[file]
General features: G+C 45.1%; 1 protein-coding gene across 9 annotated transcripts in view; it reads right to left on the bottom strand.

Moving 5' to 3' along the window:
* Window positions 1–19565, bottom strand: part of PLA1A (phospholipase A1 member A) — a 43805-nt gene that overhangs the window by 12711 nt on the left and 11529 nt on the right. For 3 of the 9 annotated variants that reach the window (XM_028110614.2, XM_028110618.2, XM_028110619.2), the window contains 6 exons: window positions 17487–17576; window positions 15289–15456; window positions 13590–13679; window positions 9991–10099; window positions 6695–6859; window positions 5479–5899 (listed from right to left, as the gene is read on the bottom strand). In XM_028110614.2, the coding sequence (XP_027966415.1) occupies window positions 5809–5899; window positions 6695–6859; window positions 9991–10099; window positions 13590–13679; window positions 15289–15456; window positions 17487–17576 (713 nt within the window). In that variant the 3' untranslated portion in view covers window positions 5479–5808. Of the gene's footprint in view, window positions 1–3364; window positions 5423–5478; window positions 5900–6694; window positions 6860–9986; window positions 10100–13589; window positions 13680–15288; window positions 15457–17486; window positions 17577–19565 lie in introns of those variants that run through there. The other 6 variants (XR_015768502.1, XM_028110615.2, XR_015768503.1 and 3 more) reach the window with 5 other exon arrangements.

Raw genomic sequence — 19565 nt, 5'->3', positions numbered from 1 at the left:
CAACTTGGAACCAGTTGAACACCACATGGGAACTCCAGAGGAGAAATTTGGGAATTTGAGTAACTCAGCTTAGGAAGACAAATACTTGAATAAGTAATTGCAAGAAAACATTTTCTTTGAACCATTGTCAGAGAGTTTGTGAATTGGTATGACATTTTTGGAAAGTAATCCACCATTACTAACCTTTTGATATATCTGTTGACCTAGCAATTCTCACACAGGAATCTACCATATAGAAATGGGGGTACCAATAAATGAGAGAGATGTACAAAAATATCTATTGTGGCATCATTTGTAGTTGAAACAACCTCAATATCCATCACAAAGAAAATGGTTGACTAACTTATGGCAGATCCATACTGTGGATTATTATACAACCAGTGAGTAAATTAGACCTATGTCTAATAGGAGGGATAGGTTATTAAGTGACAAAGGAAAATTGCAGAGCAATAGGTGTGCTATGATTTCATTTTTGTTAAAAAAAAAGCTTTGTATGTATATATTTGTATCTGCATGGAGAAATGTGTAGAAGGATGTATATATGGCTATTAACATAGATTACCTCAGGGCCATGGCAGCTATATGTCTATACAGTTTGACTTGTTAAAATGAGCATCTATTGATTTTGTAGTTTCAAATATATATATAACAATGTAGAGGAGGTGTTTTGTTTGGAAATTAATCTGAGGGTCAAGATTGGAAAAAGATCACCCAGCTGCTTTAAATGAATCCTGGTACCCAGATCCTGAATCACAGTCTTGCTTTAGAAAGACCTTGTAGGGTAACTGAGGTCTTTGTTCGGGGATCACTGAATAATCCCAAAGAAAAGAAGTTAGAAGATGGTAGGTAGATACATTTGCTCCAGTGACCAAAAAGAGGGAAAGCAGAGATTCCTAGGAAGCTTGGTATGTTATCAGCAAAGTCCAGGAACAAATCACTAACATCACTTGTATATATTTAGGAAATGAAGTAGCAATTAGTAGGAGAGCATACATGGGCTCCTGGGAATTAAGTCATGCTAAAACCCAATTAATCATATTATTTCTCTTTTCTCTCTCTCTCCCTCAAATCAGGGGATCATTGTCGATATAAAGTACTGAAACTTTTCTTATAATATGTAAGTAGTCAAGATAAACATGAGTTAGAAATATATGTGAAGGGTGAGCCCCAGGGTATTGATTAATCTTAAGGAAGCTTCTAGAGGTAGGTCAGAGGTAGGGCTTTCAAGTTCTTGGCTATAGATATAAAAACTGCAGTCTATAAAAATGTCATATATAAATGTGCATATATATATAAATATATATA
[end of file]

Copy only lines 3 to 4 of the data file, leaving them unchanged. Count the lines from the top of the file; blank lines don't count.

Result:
* Window positions 1–19565, bottom strand: part of PLA1A (phospholipase A1 member A) — a 43805-nt gene that overhangs the window by 12711 nt on the left and 11529 nt on the right. For 3 of the 9 annotated variants that reach the window (XM_028110614.2, XM_028110618.2, XM_028110619.2), the window contains 6 exons: window positions 17487–17576; window positions 15289–15456; window positions 13590–13679; window positions 9991–10099; window positions 6695–6859; window positions 5479–5899 (listed from right to left, as the gene is read on the bottom strand). In XM_028110614.2, the coding sequence (XP_027966415.1) occupies window positions 5809–5899; window positions 6695–6859; window positions 9991–10099; window positions 13590–13679; window positions 15289–15456; window positions 17487–17576 (713 nt within the window). In that variant the 3' untranslated portion in view covers window positions 5479–5808. Of the gene's footprint in view, window positions 1–3364; window positions 5423–5478; window positions 5900–6694; window positions 6860–9986; window positions 10100–13589; window positions 13680–15288; window positions 15457–17486; window positions 17577–19565 lie in introns of those variants that run through there. The other 6 variants (XR_015768502.1, XM_028110615.2, XR_015768503.1 and 3 more) reach the window with 5 other exon arrangements.

Raw genomic sequence — 19565 nt, 5'->3', positions numbered from 1 at the left: